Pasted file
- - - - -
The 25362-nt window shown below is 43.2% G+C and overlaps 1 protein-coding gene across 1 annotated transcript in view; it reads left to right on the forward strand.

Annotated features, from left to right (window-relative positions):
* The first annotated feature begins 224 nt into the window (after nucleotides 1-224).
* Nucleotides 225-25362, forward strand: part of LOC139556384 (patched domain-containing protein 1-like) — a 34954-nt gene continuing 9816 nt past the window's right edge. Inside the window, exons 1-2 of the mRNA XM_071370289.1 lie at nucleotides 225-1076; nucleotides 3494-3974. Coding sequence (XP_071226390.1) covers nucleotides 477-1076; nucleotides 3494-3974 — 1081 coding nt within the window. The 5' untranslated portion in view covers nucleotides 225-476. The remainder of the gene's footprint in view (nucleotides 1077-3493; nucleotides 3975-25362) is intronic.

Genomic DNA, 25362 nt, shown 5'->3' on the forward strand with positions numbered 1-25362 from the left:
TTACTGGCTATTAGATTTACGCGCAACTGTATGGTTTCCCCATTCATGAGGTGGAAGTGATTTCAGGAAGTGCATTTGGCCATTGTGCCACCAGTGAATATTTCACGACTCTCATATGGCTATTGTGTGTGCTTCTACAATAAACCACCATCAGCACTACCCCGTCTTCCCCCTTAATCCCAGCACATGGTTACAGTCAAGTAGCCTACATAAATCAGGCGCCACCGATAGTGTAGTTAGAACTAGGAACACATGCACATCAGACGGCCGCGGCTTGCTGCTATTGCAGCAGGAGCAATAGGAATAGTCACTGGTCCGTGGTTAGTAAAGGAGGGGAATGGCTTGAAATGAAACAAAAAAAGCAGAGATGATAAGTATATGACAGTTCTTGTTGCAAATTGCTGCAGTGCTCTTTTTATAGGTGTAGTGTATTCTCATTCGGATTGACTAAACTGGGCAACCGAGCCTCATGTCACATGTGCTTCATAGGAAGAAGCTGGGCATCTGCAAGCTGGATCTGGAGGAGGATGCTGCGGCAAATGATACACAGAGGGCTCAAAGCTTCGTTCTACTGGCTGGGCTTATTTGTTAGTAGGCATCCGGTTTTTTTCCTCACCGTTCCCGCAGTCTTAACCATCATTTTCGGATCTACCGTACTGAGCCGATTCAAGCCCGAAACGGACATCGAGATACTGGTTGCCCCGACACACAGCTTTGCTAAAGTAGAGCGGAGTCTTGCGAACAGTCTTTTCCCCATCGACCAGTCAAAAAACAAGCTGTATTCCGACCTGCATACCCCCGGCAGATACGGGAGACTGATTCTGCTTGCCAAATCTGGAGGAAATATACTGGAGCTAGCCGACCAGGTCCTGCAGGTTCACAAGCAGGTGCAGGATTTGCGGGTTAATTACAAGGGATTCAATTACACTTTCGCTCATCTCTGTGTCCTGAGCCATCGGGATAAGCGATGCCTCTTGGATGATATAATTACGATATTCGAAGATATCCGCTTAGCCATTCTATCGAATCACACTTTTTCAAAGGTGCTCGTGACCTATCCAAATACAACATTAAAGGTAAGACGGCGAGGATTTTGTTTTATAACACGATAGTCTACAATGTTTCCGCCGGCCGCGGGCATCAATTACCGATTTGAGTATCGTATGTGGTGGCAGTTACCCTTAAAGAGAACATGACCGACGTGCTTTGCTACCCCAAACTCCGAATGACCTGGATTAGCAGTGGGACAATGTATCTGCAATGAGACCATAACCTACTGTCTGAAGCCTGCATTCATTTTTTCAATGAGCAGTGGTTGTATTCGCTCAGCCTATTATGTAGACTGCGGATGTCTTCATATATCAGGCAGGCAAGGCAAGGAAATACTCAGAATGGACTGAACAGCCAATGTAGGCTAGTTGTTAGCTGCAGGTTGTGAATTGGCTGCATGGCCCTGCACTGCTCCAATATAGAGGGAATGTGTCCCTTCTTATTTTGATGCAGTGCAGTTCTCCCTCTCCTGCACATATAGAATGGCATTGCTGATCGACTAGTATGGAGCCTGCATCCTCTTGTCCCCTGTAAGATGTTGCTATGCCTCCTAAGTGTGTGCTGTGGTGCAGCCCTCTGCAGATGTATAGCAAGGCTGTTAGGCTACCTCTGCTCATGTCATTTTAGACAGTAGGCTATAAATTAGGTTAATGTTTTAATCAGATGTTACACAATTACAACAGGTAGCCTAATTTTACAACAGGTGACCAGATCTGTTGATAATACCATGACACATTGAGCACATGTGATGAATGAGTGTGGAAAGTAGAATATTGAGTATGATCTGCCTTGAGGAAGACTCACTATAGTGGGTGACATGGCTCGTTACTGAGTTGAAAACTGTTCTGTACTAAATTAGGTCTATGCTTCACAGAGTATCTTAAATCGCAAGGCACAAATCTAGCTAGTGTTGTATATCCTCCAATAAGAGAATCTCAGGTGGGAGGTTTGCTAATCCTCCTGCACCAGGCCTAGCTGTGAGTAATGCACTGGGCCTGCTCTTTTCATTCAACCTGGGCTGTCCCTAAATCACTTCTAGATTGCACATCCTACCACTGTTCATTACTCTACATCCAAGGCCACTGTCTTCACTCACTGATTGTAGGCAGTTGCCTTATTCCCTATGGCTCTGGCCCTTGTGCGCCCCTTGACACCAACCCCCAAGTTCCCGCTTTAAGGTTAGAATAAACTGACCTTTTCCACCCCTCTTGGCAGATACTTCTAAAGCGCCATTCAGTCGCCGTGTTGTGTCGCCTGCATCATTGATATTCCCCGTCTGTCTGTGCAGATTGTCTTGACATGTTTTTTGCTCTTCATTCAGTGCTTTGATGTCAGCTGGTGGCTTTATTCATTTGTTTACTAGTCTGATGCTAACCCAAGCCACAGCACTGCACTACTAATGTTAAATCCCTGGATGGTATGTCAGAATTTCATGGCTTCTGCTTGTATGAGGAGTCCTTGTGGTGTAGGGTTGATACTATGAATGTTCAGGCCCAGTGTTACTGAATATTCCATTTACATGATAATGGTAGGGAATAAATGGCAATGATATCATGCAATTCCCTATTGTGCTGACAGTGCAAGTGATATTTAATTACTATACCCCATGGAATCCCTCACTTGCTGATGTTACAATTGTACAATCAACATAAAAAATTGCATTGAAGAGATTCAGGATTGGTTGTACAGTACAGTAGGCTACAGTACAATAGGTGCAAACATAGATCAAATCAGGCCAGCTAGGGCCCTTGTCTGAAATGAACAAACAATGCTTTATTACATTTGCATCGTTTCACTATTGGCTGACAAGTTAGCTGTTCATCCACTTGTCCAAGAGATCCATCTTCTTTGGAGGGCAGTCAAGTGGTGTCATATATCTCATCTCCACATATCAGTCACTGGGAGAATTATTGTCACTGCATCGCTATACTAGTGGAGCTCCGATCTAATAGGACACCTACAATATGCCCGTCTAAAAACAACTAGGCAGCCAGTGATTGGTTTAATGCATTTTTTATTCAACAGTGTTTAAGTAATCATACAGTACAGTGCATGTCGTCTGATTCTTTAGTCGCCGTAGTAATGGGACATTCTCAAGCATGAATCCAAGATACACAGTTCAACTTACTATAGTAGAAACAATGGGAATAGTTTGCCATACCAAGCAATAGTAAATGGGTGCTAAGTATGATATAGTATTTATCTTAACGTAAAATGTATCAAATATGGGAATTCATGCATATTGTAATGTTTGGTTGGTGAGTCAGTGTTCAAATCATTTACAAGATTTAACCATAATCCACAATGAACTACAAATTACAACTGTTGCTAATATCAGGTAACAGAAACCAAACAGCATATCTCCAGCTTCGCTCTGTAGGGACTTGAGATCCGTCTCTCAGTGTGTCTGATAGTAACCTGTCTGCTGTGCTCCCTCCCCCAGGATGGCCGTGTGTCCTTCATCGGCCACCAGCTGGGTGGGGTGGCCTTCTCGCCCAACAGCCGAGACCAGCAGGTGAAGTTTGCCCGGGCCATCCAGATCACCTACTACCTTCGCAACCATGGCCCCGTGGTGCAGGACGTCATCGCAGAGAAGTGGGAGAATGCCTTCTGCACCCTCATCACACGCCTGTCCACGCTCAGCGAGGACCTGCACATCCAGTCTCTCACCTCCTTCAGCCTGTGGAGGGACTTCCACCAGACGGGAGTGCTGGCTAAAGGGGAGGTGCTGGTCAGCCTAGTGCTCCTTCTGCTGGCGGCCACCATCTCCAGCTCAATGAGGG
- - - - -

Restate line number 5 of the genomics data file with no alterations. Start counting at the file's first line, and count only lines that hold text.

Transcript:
Genomic DNA, 25362 nt, shown 5'->3' on the forward strand with positions numbered 1-25362 from the left: